Nitsch Theatre delivers performing arts education for kids

By Holly Eitenmiller For Chronicle Media

A Nitsch Theater Arts participant since 2014, Addie Bigger, 13, portrays Ursula in the group’s 2017 presentation of Disney’s Little Mermaid. Bigger has traveled to four different states as part of Nitsch, including a trip to New York City to perform on the Navy aircraft carrier, the USS Intrepid. (Photo courtesy of Anthony Bigger)

What began with a handful of students at a church in Eureka, has become a theater company of more than 150 children hailing from three counties who perform locally as well as in other states.

Founded in 2015 by Kelleen Nitsch, the Nitsch Theatre Arts provides its “Stage Kids” with stage, vocal and auditioning skills through a collaboration of skilled artists whose talents range from dance to cooking.

NTA is governed by a board of directors who also are skilled artists; Janet Albertson, Nichole Fauser, Marie Harpham, Carl Williams, and Adrianne Yoder.

“We have teachers who are employed and degreed and have worked professionally,” Nitsch said. “We offer many programs and workshops, dance, music, it depends on the needs and interests of the community.”

In the short time since its inception, NTA has developed partnerships in Tremont, Mackinaw, Washington, Bloomington, Peoria and Eureka to bring opportunities to somewhat remote areas. Eureka College allows NTA to utilize its Pritchard Theater facility.

Crossroads United Methodist Church in Washington, Sampson Street Arts Center in Tremont, and Northwoods Mall in Peoria are a few of the other locations in which NTA meets.

“These kids in the rural communities, their parents can’t always take them to Peoria,” Nitsch said. “We want to bring this to where the kids are, and we don’t turn anyone away.”

Stage Kids range in age from toddlers to 21-year-olds, and are provided with ample locations and opportunities to regularly participate in the many activities involved in theater.

Some learn set design and building, others develop stage makeup skills, as well as dance, voice, percussion and even cooking. Four Teaching Artists share their knowledge and experience with the kids.

Nyk Sutter-Downs was born in Peoria, but traveled to New York City where he attended the American Musical and Dramatic Academy. He received instruction from Broadway star Catherine Cox, among others.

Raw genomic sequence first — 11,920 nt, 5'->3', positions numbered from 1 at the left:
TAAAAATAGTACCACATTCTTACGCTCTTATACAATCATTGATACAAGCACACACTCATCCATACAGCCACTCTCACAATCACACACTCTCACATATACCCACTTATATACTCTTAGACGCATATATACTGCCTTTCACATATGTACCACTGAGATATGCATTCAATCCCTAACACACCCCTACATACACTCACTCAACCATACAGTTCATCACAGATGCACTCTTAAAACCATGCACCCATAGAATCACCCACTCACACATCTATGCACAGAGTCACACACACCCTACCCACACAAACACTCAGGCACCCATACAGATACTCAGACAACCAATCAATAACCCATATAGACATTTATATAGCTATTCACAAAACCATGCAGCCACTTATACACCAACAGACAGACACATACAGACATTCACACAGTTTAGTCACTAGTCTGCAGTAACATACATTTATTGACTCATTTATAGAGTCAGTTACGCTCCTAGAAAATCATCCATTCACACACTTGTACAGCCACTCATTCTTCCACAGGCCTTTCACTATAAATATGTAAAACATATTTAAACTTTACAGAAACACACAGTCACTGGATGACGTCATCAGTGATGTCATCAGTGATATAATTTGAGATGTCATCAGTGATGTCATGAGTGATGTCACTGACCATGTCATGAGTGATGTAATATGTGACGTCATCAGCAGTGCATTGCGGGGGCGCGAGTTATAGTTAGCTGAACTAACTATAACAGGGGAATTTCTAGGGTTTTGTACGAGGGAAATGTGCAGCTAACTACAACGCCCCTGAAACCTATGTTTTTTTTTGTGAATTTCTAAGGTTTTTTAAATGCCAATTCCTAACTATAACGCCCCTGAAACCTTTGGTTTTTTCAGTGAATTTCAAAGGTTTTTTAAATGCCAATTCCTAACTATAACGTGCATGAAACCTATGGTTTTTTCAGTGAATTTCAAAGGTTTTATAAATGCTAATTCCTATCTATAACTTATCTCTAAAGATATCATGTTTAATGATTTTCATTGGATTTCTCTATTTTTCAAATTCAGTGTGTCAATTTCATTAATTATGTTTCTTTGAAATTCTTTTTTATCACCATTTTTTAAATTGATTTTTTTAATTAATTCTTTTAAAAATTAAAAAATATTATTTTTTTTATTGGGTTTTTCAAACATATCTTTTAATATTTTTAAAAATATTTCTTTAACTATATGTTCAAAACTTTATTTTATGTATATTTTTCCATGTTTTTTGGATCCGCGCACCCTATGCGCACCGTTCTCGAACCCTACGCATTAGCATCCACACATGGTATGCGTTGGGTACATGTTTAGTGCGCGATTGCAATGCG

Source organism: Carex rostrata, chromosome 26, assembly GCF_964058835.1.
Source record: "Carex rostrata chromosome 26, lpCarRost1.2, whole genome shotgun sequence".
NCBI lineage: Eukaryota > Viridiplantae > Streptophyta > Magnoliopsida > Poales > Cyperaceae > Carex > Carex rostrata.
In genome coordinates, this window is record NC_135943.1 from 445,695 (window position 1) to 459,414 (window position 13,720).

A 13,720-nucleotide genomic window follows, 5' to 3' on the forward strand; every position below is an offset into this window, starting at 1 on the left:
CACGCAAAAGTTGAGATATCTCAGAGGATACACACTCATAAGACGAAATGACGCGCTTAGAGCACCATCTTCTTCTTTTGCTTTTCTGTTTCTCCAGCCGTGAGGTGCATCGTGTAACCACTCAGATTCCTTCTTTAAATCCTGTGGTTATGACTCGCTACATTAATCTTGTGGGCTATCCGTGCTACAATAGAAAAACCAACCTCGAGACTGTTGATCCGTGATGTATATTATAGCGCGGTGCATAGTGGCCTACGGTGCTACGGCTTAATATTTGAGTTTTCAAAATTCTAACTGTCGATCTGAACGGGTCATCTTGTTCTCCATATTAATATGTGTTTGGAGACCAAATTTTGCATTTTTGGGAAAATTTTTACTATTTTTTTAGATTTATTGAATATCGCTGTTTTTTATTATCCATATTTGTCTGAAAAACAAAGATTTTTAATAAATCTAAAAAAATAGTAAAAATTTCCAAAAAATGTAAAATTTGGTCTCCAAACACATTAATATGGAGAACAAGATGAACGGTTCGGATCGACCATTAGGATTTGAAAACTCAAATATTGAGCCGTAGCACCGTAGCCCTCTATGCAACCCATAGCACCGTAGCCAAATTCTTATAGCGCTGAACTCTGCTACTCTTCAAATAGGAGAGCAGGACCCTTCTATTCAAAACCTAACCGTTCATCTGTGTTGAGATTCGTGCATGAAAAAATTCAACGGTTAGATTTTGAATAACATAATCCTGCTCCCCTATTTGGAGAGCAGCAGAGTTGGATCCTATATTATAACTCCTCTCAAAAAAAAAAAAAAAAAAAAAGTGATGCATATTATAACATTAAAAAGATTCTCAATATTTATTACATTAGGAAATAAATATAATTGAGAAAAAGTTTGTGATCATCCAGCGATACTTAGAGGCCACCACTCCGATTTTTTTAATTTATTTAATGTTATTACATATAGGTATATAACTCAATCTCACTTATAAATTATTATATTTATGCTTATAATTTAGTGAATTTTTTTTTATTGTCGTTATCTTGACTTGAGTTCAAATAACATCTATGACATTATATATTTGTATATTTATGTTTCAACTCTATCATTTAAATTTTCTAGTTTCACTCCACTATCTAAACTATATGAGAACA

Nitsch holds a degree in English and Theater and has taught numerous arts-based programs in public and private schools. Among her previous employers is the Walt Disney Company.

Her daughter, and NTA teaching artist, Taylor Hubbartt earned a bachelor’s degree in theater arts from the University of Florida and previously was employed by Busch Gardens in Tampa Bay.

Her husband is E Executive Chef James Hubbart, who teaches culinary skills at the restaurant’s Peoria location.

Addie Bigger of Tremont has been with NTA since it began, and has participated in Hubbart’s classes.

“The cooking class is ‘Food is Art’ and we actually go to Childers for cooking class,” Bigger said. “It’s pretty cool to be in a professional kitchen that’s used every day, and learn to work with the same things the chef uses.”

Among the recipes the students have learned are gourmet risotto, Eggs Benedict and macaroons. Bigger is also a member of NTA’s Rising Stars, a group of Stage Kids who perform a variety of songs ranging from Broadway hits to modern rock.

With Rising Stars, Bigger has traveled to Florida, Missouri and New York. The group performed in New York City aboard the Navy’s aircraft carrier, the USS Intrepid.

Stage makeup, including “bearding”, is among the numerous theatrical arts Nitsch Theatre Arts teaches its young members. In a recent production of Disney’s “Mulan”, many actors required such makeup to portray Japanese Imperial soldiers. (Photo courtesy of Nitsch Theatre Arts)

Like many of the Stage Kids, Bigger participates in a variety of practices and has learned acting strategies, stage makeup and design, dance and voice.

“In theater and musical show choir, you have to be really flexible in different places. In the different places we perform, the stages are really different, so we either have to expand or become more compact,” Bigger said. “We learned that if someone forgets a line, to just keep going and don’t pause, just keep going and roll with the punches. And man makeup. We were taught how to draw eyebrows and beards on each other.”

Nitsch said NTA will soon be hosting workshop on other forms of stage makeup, including cuts and bruises. Along with teaching by experience, NTA also provides its Stage Kids with opportunities to earn awards and recognition.

Eve Yoder and Azaria Garvin competed in state and national theater competitions, both earning Superior rankings.

“It’s about providing opportunities,” Nitsch said. “We try to make it as economic as possible. One of our opportunities is to expose the kids to arts and culture and right now we’re working on taking them to London and France.”

To learn more about NTA, including advocacy, upcoming performances and workshop opportunities, visit the group’s website at



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